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Volume Surges

Volume Surges

Volume Surges
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When a company has just developed a new cure, product, or service, people close to the employees and suppliers of the company will hear about it and want to buy stock in the company.  Professional traders have systems that "alert" or "signal" them when a stock has unusual activity.  When they note it, some will buy and the volume will surge.   

When a stock's volume surges it obviously means interest in that stock has suddenly increased.  People have, for some reason, begun buying or selling in much greater quantities than is "normal" for the stock.  A volume surge is often the beginning of a new significant move (up or down) in price.  

Say that you are interested in buying a stock because its chart pattern or other information suggests a move to the upside is about to occur.  The stock has just had a volume surge.  However, the stock may also have overhead resistance slightly above the current price.  If there is overhead resistance, the stock will tend to have a much better chance of breaking through that resistance if its surge in volume is large rather than small.  In general, stocks with the greatest surge in volume are better able to penetrate resistance.  These lists provide an opportunity for you to be aware of the surge and evaluate the situation for yourself. 

We search thousands of stocks (over 8000) and rank them according to their percentage change in volume.  The list for subscribers includes the top 100 stocks (the 100 with the greatest change in volume) ranked according to how much their volume surged and with the stock having the greatest surge at the top of the list (yellow column).  We provide a free list of 50 stocks for non subscribers (the next 50 below those reserved for subscribers).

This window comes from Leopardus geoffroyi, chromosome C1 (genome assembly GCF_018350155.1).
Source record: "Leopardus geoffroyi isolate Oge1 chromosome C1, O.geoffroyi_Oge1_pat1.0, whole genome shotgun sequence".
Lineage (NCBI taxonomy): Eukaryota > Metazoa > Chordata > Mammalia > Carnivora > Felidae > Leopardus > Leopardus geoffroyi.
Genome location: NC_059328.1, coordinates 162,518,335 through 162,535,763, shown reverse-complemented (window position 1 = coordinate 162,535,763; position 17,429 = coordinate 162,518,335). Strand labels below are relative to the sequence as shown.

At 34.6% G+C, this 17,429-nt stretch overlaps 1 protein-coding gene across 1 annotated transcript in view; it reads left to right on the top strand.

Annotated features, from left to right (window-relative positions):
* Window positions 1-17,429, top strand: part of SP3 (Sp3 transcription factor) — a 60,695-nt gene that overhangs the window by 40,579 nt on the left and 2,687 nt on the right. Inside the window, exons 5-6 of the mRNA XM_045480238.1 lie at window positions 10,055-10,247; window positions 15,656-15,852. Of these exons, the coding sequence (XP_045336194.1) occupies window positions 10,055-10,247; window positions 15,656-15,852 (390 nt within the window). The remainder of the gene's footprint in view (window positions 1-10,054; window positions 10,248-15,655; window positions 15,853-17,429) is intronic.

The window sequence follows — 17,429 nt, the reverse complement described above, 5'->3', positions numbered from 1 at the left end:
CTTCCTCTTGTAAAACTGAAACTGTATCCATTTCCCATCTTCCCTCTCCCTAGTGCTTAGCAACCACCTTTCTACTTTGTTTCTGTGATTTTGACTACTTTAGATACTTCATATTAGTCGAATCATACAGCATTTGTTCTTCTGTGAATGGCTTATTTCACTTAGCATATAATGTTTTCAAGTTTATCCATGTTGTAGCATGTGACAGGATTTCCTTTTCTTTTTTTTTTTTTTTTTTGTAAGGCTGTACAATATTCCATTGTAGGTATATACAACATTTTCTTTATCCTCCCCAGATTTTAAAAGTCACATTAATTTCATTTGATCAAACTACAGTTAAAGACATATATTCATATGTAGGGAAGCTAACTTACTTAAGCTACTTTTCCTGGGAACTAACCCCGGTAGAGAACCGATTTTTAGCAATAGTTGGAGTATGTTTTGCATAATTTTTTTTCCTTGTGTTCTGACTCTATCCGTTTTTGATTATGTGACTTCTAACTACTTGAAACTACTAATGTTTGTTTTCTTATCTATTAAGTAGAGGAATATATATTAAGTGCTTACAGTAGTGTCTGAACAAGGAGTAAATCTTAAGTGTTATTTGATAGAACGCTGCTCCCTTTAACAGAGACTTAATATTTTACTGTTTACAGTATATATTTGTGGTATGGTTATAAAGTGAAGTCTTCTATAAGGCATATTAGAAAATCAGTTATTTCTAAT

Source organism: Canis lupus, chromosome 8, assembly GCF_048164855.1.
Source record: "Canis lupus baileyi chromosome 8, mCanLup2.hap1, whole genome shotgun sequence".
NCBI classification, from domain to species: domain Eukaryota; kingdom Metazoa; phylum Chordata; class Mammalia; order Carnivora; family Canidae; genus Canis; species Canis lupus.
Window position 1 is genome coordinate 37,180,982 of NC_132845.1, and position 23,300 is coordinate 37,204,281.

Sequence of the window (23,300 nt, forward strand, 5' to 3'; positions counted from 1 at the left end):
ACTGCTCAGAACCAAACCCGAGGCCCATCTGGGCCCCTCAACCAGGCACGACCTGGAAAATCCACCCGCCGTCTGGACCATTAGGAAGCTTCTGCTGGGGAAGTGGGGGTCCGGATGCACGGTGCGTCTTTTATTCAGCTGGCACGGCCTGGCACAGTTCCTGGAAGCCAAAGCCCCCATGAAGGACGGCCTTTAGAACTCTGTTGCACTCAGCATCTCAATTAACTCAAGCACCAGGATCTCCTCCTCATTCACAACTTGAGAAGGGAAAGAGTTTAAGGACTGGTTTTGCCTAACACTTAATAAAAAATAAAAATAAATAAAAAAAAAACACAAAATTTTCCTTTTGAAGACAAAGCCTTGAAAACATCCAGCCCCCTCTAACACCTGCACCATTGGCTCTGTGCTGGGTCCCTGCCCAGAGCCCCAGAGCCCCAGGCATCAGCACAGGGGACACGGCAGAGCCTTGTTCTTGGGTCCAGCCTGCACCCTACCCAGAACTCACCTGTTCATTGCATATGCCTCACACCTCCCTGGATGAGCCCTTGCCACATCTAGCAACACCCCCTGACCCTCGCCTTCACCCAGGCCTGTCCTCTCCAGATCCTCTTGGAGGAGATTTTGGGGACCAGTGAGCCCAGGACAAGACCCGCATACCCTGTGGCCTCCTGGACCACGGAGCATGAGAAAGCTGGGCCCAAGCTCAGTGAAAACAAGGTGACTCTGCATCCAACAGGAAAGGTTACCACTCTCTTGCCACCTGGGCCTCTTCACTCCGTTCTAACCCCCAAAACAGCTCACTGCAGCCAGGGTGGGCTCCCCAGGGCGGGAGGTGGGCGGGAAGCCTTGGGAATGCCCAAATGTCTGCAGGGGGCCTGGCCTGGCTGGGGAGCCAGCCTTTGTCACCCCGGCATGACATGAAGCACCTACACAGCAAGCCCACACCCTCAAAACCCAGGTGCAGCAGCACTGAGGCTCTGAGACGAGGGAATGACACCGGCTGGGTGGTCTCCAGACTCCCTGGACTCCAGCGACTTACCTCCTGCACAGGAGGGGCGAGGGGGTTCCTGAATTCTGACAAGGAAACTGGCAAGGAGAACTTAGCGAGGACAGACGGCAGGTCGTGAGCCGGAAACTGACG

In addition, an extra two columns are added for subscribers in which alerts are posted for every stock in the list that has just had either a Donchian crossover signal or an R.C. Allen crossover signal.  That is, when the 5-day moving average crosses above the 20-day moving average an "Up Alert" is generated [displayed as "x-Up"] in the orange column on the right of the list. When the 5-day moving average crosses below the 20-day moving average a "Dn Alert" is generated [displayed as "x-Dn"]. The same notices are used for R.C. Allen alerts in the far right (yellow)column. When the 4-day moving average crosses above the 9-day moving average, and then the 9-day moving average crosses above the 18-day moving average, an "Up Alert" is generated [displayed as "x-Up"]. When the 4-day moving average crosses from above to below the 9-day moving average, and then the 9-day moving average crosses below the 18-day moving average a "Dn Alert" is generated [displayed as "x-Dn"]. These are "alerts," not buy and sell recommendations. We make no recommendations. An "alert" means only that a crossover has occurred. You should look at the overall pattern and determine if there is overhead resistance nearby (a negative for a potential buyer). That is, you should see if there is a problem with the pattern, or if there is some other reason to avoid the stock. Our algorithm cannot see what human eyes can see. It can only detect that here has been a crossover. You must decide whether or not to buy, sell, or hold.

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